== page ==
When carrying out M&E consultancy or when building monitoring systems with our software WebMo for a client, I often get the request to make a direct link between activities and indicators. In these situations I explain that from a methodological perspective this is not proper practice: The center of results-based monitoring are – how else could it be – results. Activities are carried out to produce results. These are then measured and validated by indicators.
But in practice, I sometimes see that in results-based monitoring systems, results are simply skipped. The focus on activities and indicators is so strong that results become nothing more than the brackets around a group of indicators or sub-headings in the operational planning matrix.
Based on my experience, I see two main reasons for this neglect of results:
- Project staff sometimes lack the methodological knowledge. Although they “do” results monitoring and are aware of its importance, the difference between, targets, results and indicators is blurred.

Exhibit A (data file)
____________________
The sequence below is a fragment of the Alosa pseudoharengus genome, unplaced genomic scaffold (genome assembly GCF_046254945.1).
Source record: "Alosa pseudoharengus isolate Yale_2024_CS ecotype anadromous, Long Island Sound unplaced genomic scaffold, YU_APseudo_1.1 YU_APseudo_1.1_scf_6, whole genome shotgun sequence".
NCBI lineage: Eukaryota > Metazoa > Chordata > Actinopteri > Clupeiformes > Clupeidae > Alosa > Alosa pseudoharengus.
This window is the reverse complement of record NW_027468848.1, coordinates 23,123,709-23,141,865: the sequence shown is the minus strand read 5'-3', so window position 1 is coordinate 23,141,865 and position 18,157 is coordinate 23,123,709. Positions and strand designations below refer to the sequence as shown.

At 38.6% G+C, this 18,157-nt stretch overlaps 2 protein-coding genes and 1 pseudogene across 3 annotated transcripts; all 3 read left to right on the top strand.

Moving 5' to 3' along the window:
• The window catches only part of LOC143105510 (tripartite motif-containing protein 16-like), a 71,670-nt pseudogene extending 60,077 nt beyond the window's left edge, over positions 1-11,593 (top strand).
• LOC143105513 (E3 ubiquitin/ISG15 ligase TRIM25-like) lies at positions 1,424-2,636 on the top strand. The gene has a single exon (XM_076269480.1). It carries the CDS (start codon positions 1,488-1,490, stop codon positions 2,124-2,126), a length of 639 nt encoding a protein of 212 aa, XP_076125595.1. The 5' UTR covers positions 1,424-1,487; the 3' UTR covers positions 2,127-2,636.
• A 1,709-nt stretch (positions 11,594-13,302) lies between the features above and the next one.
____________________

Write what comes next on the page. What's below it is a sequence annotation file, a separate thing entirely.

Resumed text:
- The second reason is more profound and can be traced back to the planning stage when indicators are formulated: Sometimes, indicators read like “12 workshops are executed”. No wonder staff see a direct link between activities, because indeed, this indicator is about activities, not results. This is poor indicator design that completely ignores the concept of results, i.e. what are the workshops supposed to achieve? What will people learn in these workshops and how will this change their behavior?
So, as an M&E consultant, what can I do? The problem is that indicators are often already cast in stone with the donor, so re-formulating them is not really an option. And program staff have enough to do than feeding two sets of indicators: one for the donors and one for the real results monitoring. How do you handle these situations? How do you create awareness for results, when at the same time the spotlight is on indicators?